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'CANES STANDING TALL IN PLAYOFF RACE

by Staff Writer / Carolina Hurricanes
RALEIGH, NC (Feb. 12, 2001) -- To the casual observer, the Carolina Hurricanes’ current position in the Eastern Conference standings may look grim for a team determined to make the post-season.

Through Feb. 11, Carolina stands ninth in the conference and seven points behind the Washington Capitals for the Southeast Division lead. Doesn’t sound too great, right? Wrong.

EASTERN CONFERENCE STANDINGS
RANKGPWLTOTLGFGAPTS
BUFFALO65528215114212862
PITTSBURGH75527206218217162
BOSTON85624216514416359
CAROLINA95424217214114757
NY RANGERS105622294117319749
MONTREAL115720295314416148
GP = Games Played W = Wins L = Losses
T = Ties OTL = Overtime Losses
GF = Goals For GA = Goals Against PTS = Points

Teams receive two points for each win, one point for
a tie or overtime loss and no points for a loss.

At the moment the phrase “games-in-hand� may be the Hurricanes’ greatest asset and a reason for Caniacs’ to keep their chins up regarding the post-season. Carolina has played two fewer games than the team holding onto eighth place (the last playoff position) in the standings -- the Boston Bruins – and trails the Bruins by only two points.

The 10th place New York Rangers have played two more games than Carolina and trail the Hurricanes by eight points. With only one head-to-head match-up remaining between the teams, April 4 at Madison Square Garden, the Rangers will have a tough time catching Carolina.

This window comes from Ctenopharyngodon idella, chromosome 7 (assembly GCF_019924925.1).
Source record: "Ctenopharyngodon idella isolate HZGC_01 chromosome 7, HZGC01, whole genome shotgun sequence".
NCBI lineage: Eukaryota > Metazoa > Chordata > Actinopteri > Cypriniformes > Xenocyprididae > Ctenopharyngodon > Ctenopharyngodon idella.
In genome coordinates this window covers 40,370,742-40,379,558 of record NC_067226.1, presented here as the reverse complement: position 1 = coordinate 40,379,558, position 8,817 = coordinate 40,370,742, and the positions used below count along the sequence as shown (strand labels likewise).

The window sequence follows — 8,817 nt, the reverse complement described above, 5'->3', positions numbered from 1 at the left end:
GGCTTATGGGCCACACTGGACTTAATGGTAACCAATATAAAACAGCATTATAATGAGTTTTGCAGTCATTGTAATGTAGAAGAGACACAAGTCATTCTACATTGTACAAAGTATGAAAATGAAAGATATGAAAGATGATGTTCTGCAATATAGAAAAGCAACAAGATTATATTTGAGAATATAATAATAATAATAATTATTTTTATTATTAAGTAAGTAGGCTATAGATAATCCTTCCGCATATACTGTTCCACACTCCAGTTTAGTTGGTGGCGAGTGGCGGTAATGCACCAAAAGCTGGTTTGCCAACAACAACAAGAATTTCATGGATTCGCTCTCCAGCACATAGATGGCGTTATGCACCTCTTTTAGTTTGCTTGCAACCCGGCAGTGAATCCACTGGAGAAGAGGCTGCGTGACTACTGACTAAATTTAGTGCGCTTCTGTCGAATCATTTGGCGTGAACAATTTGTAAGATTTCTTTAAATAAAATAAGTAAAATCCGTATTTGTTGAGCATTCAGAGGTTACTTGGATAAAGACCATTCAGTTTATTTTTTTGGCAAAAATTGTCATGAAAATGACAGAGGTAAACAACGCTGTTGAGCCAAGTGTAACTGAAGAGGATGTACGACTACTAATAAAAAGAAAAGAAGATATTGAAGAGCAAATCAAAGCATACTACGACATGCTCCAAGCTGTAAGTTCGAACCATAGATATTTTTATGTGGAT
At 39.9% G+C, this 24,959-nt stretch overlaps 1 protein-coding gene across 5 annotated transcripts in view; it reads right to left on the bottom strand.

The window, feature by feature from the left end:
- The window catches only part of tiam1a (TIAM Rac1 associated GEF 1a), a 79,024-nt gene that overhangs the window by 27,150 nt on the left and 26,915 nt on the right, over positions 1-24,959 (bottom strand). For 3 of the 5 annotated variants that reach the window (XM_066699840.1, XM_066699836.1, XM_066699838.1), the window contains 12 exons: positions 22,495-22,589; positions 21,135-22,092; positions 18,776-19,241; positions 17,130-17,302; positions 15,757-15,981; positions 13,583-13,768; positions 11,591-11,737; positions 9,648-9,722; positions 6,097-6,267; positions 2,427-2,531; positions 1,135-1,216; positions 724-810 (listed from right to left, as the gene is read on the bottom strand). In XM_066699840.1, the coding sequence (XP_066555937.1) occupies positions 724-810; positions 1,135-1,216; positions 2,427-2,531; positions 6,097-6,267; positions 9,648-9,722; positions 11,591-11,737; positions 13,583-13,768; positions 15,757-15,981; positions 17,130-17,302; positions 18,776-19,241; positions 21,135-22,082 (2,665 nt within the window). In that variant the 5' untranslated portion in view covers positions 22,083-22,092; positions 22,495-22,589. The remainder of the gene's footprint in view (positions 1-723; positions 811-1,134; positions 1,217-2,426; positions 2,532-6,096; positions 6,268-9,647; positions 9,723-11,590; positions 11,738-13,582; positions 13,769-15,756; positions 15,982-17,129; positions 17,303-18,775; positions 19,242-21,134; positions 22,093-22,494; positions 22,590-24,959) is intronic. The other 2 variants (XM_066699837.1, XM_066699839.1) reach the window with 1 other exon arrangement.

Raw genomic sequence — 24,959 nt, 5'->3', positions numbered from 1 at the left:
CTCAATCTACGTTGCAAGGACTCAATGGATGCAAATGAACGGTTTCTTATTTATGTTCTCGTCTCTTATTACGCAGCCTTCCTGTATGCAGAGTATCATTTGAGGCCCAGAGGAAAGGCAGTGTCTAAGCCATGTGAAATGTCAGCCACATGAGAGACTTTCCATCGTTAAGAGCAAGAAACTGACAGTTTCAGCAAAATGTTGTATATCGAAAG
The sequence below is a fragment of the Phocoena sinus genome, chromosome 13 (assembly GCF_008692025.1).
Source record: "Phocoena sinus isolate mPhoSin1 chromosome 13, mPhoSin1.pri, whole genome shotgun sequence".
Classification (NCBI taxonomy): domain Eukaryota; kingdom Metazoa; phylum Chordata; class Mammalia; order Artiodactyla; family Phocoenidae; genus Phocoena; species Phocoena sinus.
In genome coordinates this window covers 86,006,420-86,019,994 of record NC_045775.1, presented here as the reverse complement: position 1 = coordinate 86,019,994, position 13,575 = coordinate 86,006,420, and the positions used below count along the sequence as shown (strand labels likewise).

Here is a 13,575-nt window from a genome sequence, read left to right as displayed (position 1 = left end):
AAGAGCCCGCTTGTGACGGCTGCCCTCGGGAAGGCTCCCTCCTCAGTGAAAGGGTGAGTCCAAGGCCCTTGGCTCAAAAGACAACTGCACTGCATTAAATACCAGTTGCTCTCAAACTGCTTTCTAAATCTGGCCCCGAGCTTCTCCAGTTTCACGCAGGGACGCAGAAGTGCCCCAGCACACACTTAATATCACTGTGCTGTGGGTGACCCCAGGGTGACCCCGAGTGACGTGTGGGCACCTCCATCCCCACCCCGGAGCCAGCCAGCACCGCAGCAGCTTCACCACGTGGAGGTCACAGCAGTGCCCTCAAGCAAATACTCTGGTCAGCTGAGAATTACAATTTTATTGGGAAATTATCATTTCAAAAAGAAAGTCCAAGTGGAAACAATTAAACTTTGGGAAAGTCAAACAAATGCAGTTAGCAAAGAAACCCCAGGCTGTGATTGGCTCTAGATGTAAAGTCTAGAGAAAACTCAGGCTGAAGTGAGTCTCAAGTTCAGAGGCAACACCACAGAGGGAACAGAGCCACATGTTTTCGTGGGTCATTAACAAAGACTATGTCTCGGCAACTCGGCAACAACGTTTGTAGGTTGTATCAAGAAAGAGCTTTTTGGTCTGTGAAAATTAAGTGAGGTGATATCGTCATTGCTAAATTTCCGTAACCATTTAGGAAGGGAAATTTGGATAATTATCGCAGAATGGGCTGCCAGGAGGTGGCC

The Hurricanes’ four remaining games against the Southeast Division leading Washington Capitals seem to be key to Carolina’s post-season hopes. The possibility of gaining eight points while holding the Caps to none in those games looks like a juicy steak 15 minutes before the end of a week long fast.

The Hurricanes earned a 3-3 tie against the Capitals in their first game of the season, Oct. 7 at the Entertainment and Sports Arena. The teams meet again on Feb. 24 and March 30 in Raleigh and March 15 and March 28 at Washington’s MCI Center.

Success against Washington and in three games against the third place team in the Southeast Division, the Atlanta Thrashers, will be critical to the Hurricanes’ playoff chances. Carolina has never lost to Atlanta in the teams’ seven regular season games.

Overtaking Washington and winning the Southeast Division will guarantee the Hurricanes at least the third seed in the Conference playoffs. That result will likely see them face the likes of Pittsburgh, Buffalo or Washington in the first round.

If the Hurricanes fail to win the division from Washington but still finish in seventh or eighth place in the conference, a division champion will most likely await in the first round. Currently, the New Jersey Devils lead the Atlantic Division by four points (Philadelphia is second) and the Ottawa Senators lead the Northeast Division by the same margin (Toronto is second).

The Hurricanes might fair well against Ottawa in the playoffs having shutout the Senators twice this season, 4-0 on Nov. 12 in Raleigh and 1-0 on Nov. 16 at Ottawa’s Corel Center.

A playoff series against New Jersey might not be as appealing to the Hurricanes. On Oct. 27 Carolina earned a 3-3 tie against the Devils in Raleigh and fell in overtime at New Jersey on Nov. 18, 3-2.

For the Hurricanes, each remaining game is important – each point sacred. With 22 of the 28 remaining games against Eastern Conference opponents and eight of those within the division, Carolina has time to make its move.

Carolina Hurricanes Website Reportr Kyle S. Hanlin can be reached at kyleh@carolinahurricanes.com

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